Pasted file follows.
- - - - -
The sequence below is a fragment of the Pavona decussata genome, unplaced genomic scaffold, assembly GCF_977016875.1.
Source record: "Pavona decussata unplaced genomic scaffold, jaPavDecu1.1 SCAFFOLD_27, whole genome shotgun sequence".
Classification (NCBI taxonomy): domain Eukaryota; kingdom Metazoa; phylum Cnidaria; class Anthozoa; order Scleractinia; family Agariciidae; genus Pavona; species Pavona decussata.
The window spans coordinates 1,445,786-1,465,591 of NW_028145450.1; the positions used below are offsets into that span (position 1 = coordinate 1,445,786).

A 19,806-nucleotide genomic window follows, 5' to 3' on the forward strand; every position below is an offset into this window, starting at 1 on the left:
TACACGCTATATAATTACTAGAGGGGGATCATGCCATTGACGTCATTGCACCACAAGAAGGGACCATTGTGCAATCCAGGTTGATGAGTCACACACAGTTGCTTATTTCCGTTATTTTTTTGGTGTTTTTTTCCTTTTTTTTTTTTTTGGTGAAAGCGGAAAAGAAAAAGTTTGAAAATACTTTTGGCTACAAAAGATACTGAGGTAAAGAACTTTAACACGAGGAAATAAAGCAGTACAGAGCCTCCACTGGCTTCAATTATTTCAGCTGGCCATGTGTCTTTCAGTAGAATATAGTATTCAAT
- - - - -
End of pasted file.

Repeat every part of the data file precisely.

The sequence below is a fragment of the Pavona decussata genome, unplaced genomic scaffold, assembly GCF_977016875.1.
Source record: "Pavona decussata unplaced genomic scaffold, jaPavDecu1.1 SCAFFOLD_27, whole genome shotgun sequence".
Classification (NCBI taxonomy): domain Eukaryota; kingdom Metazoa; phylum Cnidaria; class Anthozoa; order Scleractinia; family Agariciidae; genus Pavona; species Pavona decussata.
The window spans coordinates 1,445,786-1,465,591 of NW_028145450.1; the positions used below are offsets into that span (position 1 = coordinate 1,445,786).

A 19,806-nucleotide genomic window follows, 5' to 3' on the forward strand; every position below is an offset into this window, starting at 1 on the left:
TACACGCTATATAATTACTAGAGGGGGATCATGCCATTGACGTCATTGCACCACAAGAAGGGACCATTGTGCAATCCAGGTTGATGAGTCACACACAGTTGCTTATTTCCGTTATTTTTTTGGTGTTTTTTTCCTTTTTTTTTTTTTTGGTGAAAGCGGAAAAGAAAAAGTTTGAAAATACTTTTGGCTACAAAAGATACTGAGGTAAAGAACTTTAACACGAGGAAATAAAGCAGTACAGAGCCTCCACTGGCTTCAATTATTTCAGCTGGCCATGTGTCTTTCAGTAGAATATAGTATTCAAT